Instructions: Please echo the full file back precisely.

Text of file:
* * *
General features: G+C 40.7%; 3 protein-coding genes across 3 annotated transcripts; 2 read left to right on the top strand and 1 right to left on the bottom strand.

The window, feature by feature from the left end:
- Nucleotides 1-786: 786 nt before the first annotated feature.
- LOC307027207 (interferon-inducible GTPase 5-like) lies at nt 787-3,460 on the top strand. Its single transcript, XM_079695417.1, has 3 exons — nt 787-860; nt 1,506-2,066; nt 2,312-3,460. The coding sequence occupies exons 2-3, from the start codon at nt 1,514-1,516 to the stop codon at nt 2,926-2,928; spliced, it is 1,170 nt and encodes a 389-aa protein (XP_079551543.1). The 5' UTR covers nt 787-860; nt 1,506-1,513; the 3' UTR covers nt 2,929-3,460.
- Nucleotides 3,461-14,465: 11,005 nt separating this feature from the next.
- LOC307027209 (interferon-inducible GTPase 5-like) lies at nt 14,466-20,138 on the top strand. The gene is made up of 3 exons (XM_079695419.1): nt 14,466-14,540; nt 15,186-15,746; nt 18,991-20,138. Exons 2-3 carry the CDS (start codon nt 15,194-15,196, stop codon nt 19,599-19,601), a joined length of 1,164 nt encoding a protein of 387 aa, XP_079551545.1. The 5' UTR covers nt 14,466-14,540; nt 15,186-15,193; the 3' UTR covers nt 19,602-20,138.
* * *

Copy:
General features: G+C 40.7%; 3 protein-coding genes across 3 annotated transcripts; 2 read left to right on the top strand and 1 right to left on the bottom strand.

The window, feature by feature from the left end:
- Nucleotides 1-786: 786 nt before the first annotated feature.
- LOC307027207 (interferon-inducible GTPase 5-like) lies at nt 787-3,460 on the top strand. Its single transcript, XM_079695417.1, has 3 exons — nt 787-860; nt 1,506-2,066; nt 2,312-3,460. The coding sequence occupies exons 2-3, from the start codon at nt 1,514-1,516 to the stop codon at nt 2,926-2,928; spliced, it is 1,170 nt and encodes a 389-aa protein (XP_079551543.1). The 5' UTR covers nt 787-860; nt 1,506-1,513; the 3' UTR covers nt 2,929-3,460.
- Nucleotides 3,461-14,465: 11,005 nt separating this feature from the next.
- LOC307027209 (interferon-inducible GTPase 5-like) lies at nt 14,466-20,138 on the top strand. The gene is made up of 3 exons (XM_079695419.1): nt 14,466-14,540; nt 15,186-15,746; nt 18,991-20,138. Exons 2-3 carry the CDS (start codon nt 15,194-15,196, stop codon nt 19,599-19,601), a joined length of 1,164 nt encoding a protein of 387 aa, XP_079551545.1. The 5' UTR covers nt 14,466-14,540; nt 15,186-15,193; the 3' UTR covers nt 19,602-20,138.